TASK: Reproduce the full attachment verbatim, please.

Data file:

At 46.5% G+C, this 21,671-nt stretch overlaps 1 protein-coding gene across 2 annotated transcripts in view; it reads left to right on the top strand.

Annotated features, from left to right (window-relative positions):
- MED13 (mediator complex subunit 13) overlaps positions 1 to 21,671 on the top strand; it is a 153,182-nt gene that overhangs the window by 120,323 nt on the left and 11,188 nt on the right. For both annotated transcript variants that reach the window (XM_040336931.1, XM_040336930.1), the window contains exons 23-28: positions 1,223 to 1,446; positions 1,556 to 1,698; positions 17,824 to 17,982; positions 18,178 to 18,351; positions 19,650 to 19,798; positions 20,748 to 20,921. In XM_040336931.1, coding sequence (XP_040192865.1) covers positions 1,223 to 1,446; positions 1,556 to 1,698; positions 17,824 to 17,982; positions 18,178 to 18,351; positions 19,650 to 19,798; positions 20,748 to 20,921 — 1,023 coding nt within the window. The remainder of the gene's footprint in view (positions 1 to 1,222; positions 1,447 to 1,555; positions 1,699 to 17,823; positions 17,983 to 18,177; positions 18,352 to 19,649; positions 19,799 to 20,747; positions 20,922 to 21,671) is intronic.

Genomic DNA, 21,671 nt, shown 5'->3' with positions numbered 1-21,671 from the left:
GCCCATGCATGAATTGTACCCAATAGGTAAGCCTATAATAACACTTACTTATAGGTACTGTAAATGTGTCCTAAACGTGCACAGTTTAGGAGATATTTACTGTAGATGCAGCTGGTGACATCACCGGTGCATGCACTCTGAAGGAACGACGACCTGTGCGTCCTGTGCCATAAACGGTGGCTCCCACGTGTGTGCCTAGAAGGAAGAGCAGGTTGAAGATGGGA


At 46.5% G+C, this 21,671-nt stretch overlaps 1 protein-coding gene across 2 annotated transcripts in view; it reads left to right on the top strand.

Annotated features, from left to right (window-relative positions):
- MED13 (mediator complex subunit 13) overlaps positions 1 to 21,671 on the top strand; it is a 153,182-nt gene that overhangs the window by 120,323 nt on the left and 11,188 nt on the right. For both annotated transcript variants that reach the window (XM_040336931.1, XM_040336930.1), the window contains exons 23-28: positions 1,223 to 1,446; positions 1,556 to 1,698; positions 17,824 to 17,982; positions 18,178 to 18,351; positions 19,650 to 19,798; positions 20,748 to 20,921. In XM_040336931.1, coding sequence (XP_040192865.1) covers positions 1,223 to 1,446; positions 1,556 to 1,698; positions 17,824 to 17,982; positions 18,178 to 18,351; positions 19,650 to 19,798; positions 20,748 to 20,921 — 1,023 coding nt within the window. The remainder of the gene's footprint in view (positions 1 to 1,222; positions 1,447 to 1,555; positions 1,699 to 17,823; positions 17,983 to 18,177; positions 18,352 to 19,649; positions 19,799 to 20,747; positions 20,922 to 21,671) is intronic.

Genomic DNA, 21,671 nt, shown 5'->3' with positions numbered 1-21,671 from the left:
GCCCATGCATGAATTGTACCCAATAGGTAAGCCTATAATAACACTTACTTATAGGTACTGTAAATGTGTCCTAAACGTGCACAGTTTAGGAGATATTTACTGTAGATGCAGCTGGTGACATCACCGGTGCATGCACTCTGAAGGAACGACGACCTGTGCGTCCTGTGCCATAAACGGTGGCTCCCACGTGTGTGCCTAGAAGGAAGAGCAGGTTGAAGATGGGA